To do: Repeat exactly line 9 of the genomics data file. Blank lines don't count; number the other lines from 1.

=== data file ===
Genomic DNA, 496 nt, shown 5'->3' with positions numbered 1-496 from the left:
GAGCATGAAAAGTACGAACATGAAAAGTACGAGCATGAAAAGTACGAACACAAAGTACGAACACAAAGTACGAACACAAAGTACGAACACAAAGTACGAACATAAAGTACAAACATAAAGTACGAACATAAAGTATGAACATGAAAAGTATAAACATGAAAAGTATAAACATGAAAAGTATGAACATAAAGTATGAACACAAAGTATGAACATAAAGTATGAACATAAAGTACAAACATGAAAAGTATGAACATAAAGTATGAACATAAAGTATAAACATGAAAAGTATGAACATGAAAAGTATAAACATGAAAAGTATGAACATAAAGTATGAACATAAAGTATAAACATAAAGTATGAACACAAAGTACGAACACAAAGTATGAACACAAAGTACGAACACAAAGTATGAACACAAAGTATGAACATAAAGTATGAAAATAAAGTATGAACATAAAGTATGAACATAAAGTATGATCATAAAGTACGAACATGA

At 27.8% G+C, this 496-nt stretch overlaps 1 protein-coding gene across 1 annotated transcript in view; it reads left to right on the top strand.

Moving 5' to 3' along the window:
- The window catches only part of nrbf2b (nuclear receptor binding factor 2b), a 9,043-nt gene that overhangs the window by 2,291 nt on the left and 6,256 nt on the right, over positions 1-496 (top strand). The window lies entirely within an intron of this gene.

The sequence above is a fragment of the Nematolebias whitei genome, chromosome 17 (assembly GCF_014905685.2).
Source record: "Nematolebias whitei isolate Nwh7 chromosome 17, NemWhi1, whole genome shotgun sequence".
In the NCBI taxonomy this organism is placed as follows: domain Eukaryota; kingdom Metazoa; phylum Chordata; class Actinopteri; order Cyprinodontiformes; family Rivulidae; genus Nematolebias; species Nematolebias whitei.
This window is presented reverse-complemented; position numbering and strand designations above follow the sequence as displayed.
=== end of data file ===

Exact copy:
This window is presented reverse-complemented; position numbering and strand designations above follow the sequence as displayed.